the rapidity with which their bridges were built is an evidence that their commendations were well deserved. Major Folwell mentions specially Lieutenant Owens, Sergeants Newell and Surdam as deserving favorable notice.
The following is Brevet Major Van Brocklin's report of his operations from the time he left my camp on the evening of the 6th until he rejoined me at the Nottoway River, near Freeman's, on the 11th instant: "I left camp with my detachment and pontoon train at 6.30 p.m. on the 6th and marched to the Jerusalem plank road, reporting to Major-General Warren on the way. Here I bivouacked until 7 o'clock the next morning, when the march resumed in a southerly direction, following the Jerusalem plank road. At the crossing of Warwick Swamp the bridge had been destroyed. A temporary crossing was made on the side of the road over which the infantry crossed, while Company C, being in advance of the train, built a bridge across the stream and covered it with cheeses. About one hour and three-quarters were occupied in constructing this bridge, when the train was again moved forward. By direction of General Warren I left Company G at this place to construct a corduroy road across the swamp on the side of the main road, with instructions to join the detachment again when the rear of the column had passed. The pontoon train arrived at Freeman's Bridge on the Nottoway River at 3.30 p.m. I immediately began to lay down the bridge with my company. It consisted of eight boats, the bays being sixteen feet and a half each. The bridge was constructed in one hour and ten minutes. A delay of perhaps fifteen minutes occurred in preparing the northerly approach. The descent to the bridge from this side was abrupt and caused considerable delay and confusion in crossing the supply train, which crossed during the night. Two army wagons and teams went into the river while this train was crossing-one through gross carelessness of the driver, the other I attributed to the awkwardness of the team and darkness. The bridge received but little damage, although in one case the team fell into the end of one of the boats. A few broken balks and cheeses and a hole through the canvas were the only damages. The bridge was taken up on the southerly side of the river on the morning of the 8th and the train started in the direction of Sussex Court-House at 7.30 a.m. The march was continued during the day, and camped at night on the Halifax road, about four miles north of Jarratt's Station. December 9, the trains started again at 3 a.m. in a southerly direction along the line of the Weldon railroad, and halted about two miles and a half north of Three Creeks at about 3 p.m. A section of the train was moved down to the creek, and a bridge laid across it. It consisted of two boats, the center span being fifteen feet and a half. This bridge was taken up December 10 and started on the return march at 7 a.m.; camped for the night near Sussex Court-House, and moved the following morning at 7 to the Nottoway River at the former crossing and laid down a bridge in the same place as before, occupying one hour and three minutes. Here the detachment joined the main body of the regiment under your command."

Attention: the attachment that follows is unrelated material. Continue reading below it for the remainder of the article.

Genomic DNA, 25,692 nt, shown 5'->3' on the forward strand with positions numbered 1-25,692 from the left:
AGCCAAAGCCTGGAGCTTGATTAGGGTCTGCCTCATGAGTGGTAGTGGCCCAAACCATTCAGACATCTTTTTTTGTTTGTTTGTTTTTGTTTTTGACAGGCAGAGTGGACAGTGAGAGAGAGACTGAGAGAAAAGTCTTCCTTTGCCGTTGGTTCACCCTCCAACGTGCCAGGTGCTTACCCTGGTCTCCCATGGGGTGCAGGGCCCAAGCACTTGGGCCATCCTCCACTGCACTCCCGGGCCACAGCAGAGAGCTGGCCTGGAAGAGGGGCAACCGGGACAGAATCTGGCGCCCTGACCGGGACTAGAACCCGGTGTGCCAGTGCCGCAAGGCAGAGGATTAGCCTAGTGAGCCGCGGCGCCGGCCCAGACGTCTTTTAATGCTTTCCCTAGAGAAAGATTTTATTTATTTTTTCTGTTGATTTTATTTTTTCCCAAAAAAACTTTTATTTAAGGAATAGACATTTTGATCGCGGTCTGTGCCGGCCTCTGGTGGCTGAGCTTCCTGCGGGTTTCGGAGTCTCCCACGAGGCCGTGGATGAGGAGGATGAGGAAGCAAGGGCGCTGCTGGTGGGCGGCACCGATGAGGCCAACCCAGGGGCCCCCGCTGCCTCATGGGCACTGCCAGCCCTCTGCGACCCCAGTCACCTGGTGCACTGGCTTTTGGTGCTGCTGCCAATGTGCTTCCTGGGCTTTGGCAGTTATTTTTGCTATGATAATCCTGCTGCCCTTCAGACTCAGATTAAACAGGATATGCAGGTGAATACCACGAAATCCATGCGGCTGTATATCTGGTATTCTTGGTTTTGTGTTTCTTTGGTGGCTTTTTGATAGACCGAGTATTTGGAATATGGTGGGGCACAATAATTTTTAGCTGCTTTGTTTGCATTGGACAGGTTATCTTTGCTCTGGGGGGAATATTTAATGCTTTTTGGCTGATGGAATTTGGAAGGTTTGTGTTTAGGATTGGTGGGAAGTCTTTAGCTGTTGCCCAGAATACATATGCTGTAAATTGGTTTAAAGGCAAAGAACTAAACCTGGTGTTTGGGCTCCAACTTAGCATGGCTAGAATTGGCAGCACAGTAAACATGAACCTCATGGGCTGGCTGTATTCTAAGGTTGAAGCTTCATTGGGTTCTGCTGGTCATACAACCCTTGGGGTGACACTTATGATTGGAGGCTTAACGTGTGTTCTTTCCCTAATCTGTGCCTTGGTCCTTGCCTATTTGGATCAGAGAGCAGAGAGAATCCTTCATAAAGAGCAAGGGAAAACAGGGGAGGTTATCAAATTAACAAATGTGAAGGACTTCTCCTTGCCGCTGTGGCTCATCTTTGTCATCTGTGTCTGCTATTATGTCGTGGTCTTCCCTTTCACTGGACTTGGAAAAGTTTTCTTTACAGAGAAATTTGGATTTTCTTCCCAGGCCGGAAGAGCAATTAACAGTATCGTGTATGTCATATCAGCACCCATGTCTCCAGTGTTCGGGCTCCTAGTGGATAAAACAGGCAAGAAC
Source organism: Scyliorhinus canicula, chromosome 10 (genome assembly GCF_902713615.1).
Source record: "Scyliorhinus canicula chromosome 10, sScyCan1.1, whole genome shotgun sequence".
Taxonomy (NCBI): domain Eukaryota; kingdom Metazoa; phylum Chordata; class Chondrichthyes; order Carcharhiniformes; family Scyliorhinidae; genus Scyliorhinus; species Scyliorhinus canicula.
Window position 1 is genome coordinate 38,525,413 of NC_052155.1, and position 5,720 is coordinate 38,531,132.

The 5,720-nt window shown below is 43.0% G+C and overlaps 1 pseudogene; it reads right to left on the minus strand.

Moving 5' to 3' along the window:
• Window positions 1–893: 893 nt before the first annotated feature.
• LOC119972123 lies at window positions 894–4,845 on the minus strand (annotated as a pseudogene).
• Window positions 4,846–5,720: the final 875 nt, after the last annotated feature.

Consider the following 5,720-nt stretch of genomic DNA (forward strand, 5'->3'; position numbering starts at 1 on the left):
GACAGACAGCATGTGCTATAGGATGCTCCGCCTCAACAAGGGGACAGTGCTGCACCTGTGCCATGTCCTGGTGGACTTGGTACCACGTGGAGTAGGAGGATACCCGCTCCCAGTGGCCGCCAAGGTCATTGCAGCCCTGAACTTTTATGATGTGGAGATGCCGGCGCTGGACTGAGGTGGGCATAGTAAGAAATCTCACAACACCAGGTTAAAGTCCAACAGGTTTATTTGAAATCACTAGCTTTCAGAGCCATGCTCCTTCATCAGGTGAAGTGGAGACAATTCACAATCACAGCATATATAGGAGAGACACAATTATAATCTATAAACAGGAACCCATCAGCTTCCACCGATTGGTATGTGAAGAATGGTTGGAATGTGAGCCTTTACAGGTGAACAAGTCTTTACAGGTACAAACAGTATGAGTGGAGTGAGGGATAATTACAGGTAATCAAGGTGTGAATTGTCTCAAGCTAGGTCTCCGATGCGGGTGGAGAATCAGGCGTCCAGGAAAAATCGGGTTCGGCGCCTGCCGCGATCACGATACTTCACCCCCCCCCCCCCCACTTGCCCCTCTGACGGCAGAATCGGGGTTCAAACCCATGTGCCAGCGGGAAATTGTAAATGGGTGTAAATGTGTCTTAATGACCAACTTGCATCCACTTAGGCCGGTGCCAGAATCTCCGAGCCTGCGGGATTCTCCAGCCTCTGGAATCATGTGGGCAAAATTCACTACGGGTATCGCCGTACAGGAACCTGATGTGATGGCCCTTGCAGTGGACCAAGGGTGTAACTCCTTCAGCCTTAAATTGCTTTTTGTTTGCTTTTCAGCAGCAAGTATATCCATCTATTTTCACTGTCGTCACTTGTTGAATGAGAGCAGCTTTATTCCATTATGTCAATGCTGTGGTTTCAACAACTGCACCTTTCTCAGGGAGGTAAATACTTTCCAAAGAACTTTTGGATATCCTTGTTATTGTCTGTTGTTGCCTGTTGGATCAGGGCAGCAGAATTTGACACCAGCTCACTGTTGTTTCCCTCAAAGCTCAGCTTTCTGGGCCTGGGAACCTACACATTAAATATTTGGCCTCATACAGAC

Brevet Major Van Brocklin was complimented in general orders by the major-general commanding the Fifth Corps for his skill and promptness in managing the pontoon trains during the expedition.
Very respectfully, your obedient servant,
J. C. DUANE,
Major of Engineer Armies in the Field, City Point, Va.
HDQRS. ARMY OF THE POTOMAC, ENGINEER DEPT.,
December 26, 1864.
SIR: I have the honor to submit the following report of the engineering operations of this army for the week ending on the 24th instant:
Brevet Major Harwood was in command of the Battalion of U. S. Engineers up to the 23rd instant, and having obtained leave of absence on that date, Brevet Captain Benyaurd assumed command. The latter officer inspected the magazines at Fort Sedgwick with a view to repairs. Brevet Captain Howell, assisted by Lieutenant Lydecker, inspected the line from Fort Welch to Fort Fisher, and from Fort Howard to